Ask a carver – Daniel Clay

“I believe we are an animal that makes things. A lot of people these days are divorced mentally from their existence as an animal that makes things. I’m not saying that it will solve all your problems, but it can make you feel a lot better about the world if you learn to make something with your hands.” says Daniel from his home in Knoxville, Tennessee.

Daniel Clay is a woodworker, designer and artist, including a very accomplished chip carver whose Chip Carving courses will soon appear on The Spoon Crank. We connect through a video call on Instagram – it’s morning for him and late afternoon for me.

I try to find a decent position for my mobile so that I can see and hear Daniel properly while taking notes – easier said than done. How did he get into creating things with his hands, I wonder. “I actually studied music and then worked as a professional guitarist for five years. I didn’t like making a business out of it though, it burned me out and I needed a change. A friend told me about a boat building apprenticeship up north, which I applied for and got accepted. I did that for a year, and a couple of instructors were into sloyd crafts including spoon carving so I got into that as well. My first job after the boat bulding was with a timber farmer, and it was a very important job for me. Eventually I moved back south and worked for a kitchen cabinet maker doing boring cabinetry.” Luckily, since that wasn’t exactly his cup of tea, things took a strange turn again. “Another friend who was a videographer needed extra hands, so I joined him and we ended up working together for almost 10 years. But what didn’t work for me about that was being in front of a computer all day long. I kept doing woodworking as a hobby, but I missed working with my hands.” 

I mention that I hear this comment quite often and he shares the path he decided to take, “I got myself a small woodworking shop, edited enough videos remotely in order to make some money, build my website and Instagram, and spent all my free time towards being able to do woodworking full time. The transition period was about two years.”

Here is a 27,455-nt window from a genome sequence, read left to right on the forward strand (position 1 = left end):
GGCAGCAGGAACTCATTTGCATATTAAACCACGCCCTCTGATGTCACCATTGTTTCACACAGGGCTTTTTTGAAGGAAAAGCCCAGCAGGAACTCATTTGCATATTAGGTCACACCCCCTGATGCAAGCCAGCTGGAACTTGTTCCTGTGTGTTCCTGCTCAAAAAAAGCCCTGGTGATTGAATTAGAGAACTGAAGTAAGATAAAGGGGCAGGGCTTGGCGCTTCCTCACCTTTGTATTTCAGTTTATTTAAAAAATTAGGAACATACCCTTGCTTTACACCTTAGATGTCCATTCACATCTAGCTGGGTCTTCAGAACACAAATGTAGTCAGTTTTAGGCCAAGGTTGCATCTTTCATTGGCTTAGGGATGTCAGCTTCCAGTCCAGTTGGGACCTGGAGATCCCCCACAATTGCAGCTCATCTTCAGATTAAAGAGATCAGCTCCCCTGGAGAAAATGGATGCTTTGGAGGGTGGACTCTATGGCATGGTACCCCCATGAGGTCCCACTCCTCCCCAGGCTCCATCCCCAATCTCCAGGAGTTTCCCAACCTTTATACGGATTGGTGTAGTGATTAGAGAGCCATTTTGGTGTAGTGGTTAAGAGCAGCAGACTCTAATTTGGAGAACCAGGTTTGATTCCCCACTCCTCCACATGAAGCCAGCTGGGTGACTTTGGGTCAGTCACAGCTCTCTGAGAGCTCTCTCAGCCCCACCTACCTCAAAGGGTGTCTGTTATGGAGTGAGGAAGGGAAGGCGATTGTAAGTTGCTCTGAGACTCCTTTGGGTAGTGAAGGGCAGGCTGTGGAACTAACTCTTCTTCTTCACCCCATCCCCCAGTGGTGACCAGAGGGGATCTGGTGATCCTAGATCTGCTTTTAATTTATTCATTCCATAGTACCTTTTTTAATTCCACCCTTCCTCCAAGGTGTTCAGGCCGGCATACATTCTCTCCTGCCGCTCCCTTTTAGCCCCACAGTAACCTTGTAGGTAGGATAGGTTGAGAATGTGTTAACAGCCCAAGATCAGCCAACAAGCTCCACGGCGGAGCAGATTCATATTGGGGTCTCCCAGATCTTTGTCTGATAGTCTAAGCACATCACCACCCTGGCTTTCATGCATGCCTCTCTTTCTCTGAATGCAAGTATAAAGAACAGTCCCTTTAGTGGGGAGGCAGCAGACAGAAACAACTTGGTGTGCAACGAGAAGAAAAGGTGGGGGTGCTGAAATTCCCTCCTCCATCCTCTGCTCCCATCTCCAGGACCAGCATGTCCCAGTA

I wanna know how he got into actual chip carving though. “It’s a bit of a funny one… I had bought a set of chip carving knives and a how-to book for someone else that never ended up using them. One winter I decided to teach myself, and I picked it up pretty fast. After that first book I looked at other books and YouTube videos. I then started researching older and older books and things kind of snowballed… I taught two classes at home for friends, and someone ended up inviting me to teach elsewhere in the country. From there on I started teaching all around the country.” His yellow cat joins the conversation for a moment, gets a dose of cuddles and leaps off again. Teaching all around the country doesn’t sound like an amazingly good combination with a pandemic. How did the pandemic affect his chip carving teaching work I ask. “It temporarily came to and end. Then I started doing some classes on Zoom. But it’s harder because I don’t get the same kind of visual cues, I can’t tell how sharp someones knife is for example. The pandemic influenced me to create more online resources, including videos available on Patreon, for which my videography experience came in handy. I hope it doesn’t happen, but if we go through this again globally, I want to be prepared. I will also start doing face to face classes again, and when I do, I want to have my book finished and with me.”